Purim may fly when singing in English, but here she soars when interpreting Nascimento's works in her (and his) native Portuguese. She possesses a smooth yet earthy voice that easily inhabits Nascimento's blend of social awareness, carnival, Bahian beat and samba-sway mixed with African rhythms and Portuguese folk.
The only question about this project is, "Flora, what took you so long?" But better late (and great) than never. Eric Feber
Omar and the Howlers "Big Delta" (Blind Pig) ***
This Texas singer-guitarist has been bouncing around for eons, cranking out his straightforward barroom blues. "Big Delta" offers a dose of the expected, doing little to change Omar's roadhouse fortunes. Full of down-in-the-gutter tone, the 12 tracks are direct in a guitar-bass-drums way, and fans of no-frills blues will not be disappointed by this veteran's swampy style. "Wall of Pride" cooks with a Bo Diddley beat and "Pushin' Fire" simmers with the restraint of a lazy 'gator with his eye on the prize. The '70s Mountain chestnut "Mississippi Queen" makes a dubious if well-performed appearance before the set comes to a close with "Conversation Mambo," which provides a timely tempo change. There's nothing wrong with this sturdy collection of tunes, but this has been done a few times before. The performance and production give a listener a funky and lowdown earful, but "Big Delta" never quite catches the imagination. Ames Arnold
Paul Oakenfold "Bunkka" (Maverick) **
Britain's Paul Oakenfold stands astride the land of the superstar DJs like Zeus with turntables crisscrossing the globe, using lightning bolts on wax to motivate the mortals who worship him.
On "Bunkka," the mighty comes crashing to earth. Oakenfold's production work (he did the Happy Mondays' best album) and original music have never garnered the same attention as his mixes, and you can hear why.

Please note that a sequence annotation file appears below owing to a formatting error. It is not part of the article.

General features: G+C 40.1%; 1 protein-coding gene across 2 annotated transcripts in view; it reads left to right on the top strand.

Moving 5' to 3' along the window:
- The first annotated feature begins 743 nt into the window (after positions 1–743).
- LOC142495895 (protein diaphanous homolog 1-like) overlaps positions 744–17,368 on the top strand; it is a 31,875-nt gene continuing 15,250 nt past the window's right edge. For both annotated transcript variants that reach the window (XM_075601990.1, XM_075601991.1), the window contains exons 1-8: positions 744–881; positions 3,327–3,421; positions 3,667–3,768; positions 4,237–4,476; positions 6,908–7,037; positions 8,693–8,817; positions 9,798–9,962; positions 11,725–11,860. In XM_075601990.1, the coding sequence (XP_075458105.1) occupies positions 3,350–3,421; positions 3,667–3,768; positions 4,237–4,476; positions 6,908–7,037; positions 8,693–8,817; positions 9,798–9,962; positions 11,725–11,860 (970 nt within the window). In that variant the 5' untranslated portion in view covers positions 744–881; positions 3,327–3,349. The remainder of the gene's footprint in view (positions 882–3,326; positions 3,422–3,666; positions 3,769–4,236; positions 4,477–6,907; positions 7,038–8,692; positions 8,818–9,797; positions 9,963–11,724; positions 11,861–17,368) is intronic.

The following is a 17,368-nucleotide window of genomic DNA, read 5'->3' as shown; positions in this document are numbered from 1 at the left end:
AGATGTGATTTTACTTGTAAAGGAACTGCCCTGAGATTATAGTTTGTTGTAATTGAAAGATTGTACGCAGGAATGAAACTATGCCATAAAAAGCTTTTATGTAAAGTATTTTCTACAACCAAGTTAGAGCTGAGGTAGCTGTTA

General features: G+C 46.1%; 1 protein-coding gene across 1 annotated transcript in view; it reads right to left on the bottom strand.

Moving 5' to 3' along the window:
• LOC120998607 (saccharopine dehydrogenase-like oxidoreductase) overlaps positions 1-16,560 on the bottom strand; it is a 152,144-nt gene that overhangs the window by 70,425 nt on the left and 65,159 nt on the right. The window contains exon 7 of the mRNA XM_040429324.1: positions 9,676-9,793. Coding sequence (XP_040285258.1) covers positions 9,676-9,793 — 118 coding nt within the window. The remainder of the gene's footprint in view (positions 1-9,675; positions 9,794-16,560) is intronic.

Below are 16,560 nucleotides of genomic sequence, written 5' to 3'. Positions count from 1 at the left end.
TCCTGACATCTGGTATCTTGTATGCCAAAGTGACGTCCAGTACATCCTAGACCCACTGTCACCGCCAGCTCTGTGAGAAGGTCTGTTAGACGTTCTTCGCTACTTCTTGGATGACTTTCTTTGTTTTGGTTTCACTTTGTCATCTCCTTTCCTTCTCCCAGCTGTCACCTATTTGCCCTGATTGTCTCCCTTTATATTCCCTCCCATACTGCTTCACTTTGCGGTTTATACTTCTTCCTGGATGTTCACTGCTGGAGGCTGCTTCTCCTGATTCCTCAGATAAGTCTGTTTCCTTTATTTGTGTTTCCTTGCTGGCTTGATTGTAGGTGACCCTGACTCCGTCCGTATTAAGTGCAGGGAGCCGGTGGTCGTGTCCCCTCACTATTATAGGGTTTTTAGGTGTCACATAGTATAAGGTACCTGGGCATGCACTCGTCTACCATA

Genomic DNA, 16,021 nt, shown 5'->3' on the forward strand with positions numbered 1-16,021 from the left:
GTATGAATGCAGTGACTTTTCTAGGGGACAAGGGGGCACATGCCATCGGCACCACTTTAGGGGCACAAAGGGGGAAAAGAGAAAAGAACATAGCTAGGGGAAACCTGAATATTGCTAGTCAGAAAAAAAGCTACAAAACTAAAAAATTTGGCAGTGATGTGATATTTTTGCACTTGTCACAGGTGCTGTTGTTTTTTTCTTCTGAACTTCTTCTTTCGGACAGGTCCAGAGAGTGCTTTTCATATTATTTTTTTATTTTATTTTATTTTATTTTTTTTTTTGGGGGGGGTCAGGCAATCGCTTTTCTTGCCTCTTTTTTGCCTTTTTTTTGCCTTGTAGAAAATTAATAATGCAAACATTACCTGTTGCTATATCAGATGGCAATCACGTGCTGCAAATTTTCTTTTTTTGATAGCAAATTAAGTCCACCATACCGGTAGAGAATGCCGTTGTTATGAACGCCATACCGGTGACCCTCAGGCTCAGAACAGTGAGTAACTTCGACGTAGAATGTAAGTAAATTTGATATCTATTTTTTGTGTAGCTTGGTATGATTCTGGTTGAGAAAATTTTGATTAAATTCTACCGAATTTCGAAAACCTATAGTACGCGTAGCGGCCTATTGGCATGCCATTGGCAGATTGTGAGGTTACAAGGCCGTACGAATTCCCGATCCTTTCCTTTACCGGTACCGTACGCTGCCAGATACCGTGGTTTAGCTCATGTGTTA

Lead single "Ready Steady Go" is slick but anonymous the kind of generic big-beat techno heard on soundtracks to spy movies and snowboarding video games. His stabs at pop don't work, either; several sweet but lightweight songs suggest Enya doing trance.
Part of the problem is that it's music by committee. Guests run the gamut from stars to where-are-they-nows: Nelly Furtado, Icelandic chanteuse Emiliana Torrini, Tricky, Perry Farrell, Grant Lee Phillips. Even Hunter S. Thompson pops up, to mumble about Nixon. What decade are we in, exactly?
"Get Em Up" is the disc's high point, even though Ice Cube sounds like he's coasting. Oakenfold does hip-hop much better than pop more thump and less airy confection would have given his crossover attempts some needed heft.
Warren Zevon "My Ride's Here" (Artemis) *****
Warren Zevon's music relies on a careful balance. It's often laugh-out-loud funny, but it's also smart and sharp enough to spin again long after the joke wears off.
Once again, on "My Ride's Here" he walks this satirical line, but he enlists a lineup of co-writers from the literary world who seem eager to take a swing at the world with him.